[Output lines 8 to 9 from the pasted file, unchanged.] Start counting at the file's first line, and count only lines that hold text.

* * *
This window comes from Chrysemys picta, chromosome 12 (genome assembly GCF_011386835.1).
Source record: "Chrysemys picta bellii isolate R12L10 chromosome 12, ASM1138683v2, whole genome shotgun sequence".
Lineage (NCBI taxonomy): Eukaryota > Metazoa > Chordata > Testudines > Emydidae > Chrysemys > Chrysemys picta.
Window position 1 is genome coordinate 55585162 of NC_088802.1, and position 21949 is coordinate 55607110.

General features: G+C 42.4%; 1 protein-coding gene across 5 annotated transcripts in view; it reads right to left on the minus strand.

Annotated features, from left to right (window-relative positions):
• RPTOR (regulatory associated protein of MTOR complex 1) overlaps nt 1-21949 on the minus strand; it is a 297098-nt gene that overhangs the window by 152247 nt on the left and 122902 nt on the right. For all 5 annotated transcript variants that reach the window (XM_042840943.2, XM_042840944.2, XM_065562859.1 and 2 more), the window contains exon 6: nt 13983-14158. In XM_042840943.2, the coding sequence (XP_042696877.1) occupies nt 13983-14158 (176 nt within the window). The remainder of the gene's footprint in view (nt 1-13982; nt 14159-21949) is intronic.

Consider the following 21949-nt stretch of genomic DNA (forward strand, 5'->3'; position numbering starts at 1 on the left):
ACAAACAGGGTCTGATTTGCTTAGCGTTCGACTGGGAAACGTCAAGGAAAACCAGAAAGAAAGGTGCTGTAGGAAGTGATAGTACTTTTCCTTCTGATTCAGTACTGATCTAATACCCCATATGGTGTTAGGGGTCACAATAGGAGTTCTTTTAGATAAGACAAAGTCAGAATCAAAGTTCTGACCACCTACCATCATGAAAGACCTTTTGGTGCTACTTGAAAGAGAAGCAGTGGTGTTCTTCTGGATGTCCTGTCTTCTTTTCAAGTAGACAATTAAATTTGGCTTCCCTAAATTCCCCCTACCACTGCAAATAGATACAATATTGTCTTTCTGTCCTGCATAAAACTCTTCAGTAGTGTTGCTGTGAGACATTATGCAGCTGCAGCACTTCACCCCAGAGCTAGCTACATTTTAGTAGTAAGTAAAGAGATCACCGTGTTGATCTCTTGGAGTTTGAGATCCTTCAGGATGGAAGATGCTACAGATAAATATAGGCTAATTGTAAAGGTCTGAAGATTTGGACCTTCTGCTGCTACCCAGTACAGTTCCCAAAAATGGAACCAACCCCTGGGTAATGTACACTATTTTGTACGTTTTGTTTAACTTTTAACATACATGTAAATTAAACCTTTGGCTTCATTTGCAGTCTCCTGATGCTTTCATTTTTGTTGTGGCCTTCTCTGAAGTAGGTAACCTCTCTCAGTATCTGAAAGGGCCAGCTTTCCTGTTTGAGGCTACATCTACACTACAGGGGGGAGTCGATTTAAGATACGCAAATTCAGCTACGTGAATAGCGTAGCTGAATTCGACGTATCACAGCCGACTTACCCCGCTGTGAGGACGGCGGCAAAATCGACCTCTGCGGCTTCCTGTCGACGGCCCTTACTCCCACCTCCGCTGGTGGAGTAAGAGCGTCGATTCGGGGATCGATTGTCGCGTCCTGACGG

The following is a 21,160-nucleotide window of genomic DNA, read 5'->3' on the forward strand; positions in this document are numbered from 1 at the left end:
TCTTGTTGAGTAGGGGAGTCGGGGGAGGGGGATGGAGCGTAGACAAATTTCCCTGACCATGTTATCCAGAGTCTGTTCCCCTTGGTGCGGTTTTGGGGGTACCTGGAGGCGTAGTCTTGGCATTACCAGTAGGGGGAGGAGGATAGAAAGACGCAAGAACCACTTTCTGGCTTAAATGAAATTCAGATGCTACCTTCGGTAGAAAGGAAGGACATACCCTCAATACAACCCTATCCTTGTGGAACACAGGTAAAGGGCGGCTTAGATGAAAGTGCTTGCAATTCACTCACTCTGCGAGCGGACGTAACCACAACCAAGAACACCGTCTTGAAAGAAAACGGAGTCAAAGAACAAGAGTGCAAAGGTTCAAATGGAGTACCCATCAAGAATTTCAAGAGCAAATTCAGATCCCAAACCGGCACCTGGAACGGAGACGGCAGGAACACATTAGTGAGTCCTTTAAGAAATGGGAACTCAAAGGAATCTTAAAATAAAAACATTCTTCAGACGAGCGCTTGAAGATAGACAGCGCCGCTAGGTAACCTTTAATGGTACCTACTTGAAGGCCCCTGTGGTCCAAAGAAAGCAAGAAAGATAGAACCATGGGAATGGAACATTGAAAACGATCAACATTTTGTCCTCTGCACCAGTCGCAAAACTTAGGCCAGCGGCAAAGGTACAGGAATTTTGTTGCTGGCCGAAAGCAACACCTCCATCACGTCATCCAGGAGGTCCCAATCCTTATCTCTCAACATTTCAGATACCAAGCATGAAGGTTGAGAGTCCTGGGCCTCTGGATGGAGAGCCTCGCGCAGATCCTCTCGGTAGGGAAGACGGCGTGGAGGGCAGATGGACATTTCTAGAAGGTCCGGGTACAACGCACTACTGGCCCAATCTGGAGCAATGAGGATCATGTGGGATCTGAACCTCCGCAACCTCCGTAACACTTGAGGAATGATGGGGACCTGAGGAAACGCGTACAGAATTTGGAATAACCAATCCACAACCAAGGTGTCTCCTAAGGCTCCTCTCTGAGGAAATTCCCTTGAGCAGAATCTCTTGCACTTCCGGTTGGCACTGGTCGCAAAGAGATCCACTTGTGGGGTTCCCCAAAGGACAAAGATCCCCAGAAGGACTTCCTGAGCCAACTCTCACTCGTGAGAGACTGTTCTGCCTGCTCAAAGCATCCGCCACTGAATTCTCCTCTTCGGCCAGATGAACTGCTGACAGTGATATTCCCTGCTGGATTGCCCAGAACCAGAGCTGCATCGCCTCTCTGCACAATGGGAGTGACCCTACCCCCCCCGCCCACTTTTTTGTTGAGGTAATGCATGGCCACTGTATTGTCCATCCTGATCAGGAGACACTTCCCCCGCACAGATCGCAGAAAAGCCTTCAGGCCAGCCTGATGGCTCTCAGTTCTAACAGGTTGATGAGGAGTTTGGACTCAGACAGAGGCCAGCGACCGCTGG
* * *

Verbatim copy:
Consider the following 21949-nt stretch of genomic DNA (forward strand, 5'->3'; position numbering starts at 1 on the left):
ACAAACAGGGTCTGATTTGCTTAGCGTTCGACTGGGAAACGTCAAGGAAAACCAGAAAGAAAGGTGCTGTAGGAAGTGATAGTACTTTTCCTTCTGATTCAGTACTGATCTAATACCCCATATGGTGTTAGGGGTCACAATAGGAGTTCTTTTAGATAAGACAAAGTCAGAATCAAAGTTCTGACCACCTACCATCATGAAAGACCTTTTGGTGCTACTTGAAAGAGAAGCAGTGGTGTTCTTCTGGATGTCCTGTCTTCTTTTCAAGTAGACAATTAAATTTGGCTTCCCTAAATTCCCCCTACCACTGCAAATAGATACAATATTGTCTTTCTGTCCTGCATAAAACTCTTCAGTAGTGTTGCTGTGAGACATTATGCAGCTGCAGCACTTCACCCCAGAGCTAGCTACATTTTAGTAGTAAGTAAAGAGATCACCGTGTTGATCTCTTGGAGTTTGAGATCCTTCAGGATGGAAGATGCTACAGATAAATATAGGCTAATTGTAAAGGTCTGAAGATTTGGACCTTCTGCTGCTACCCAGTACAGTTCCCAAAAATGGAACCAACCCCTGGGTAATGTACACTATTTTGTACGTTTTGTTTAACTTTTAACATACATGTAAATTAAACCTTTGGCTTCATTTGCAGTCTCCTGATGCTTTCATTTTTGTTGTGGCCTTCTCTGAAGTAGGTAACCTCTCTCAGTATCTGAAAGGGCCAGCTTTCCTGTTTGAGGCTACATCTACACTACAGGGGGGAGTCGATTTAAGATACGCAAATTCAGCTACGTGAATAGCGTAGCTGAATTCGACGTATCACAGCCGACTTACCCCGCTGTGAGGACGGCGGCAAAATCGACCTCTGCGGCTTCCTGTCGACGGCCCTTACTCCCACCTCCGCTGGTGGAGTAAGAGCGTCGATTCGGGGATCGATTGTCGCGTCCTGACGG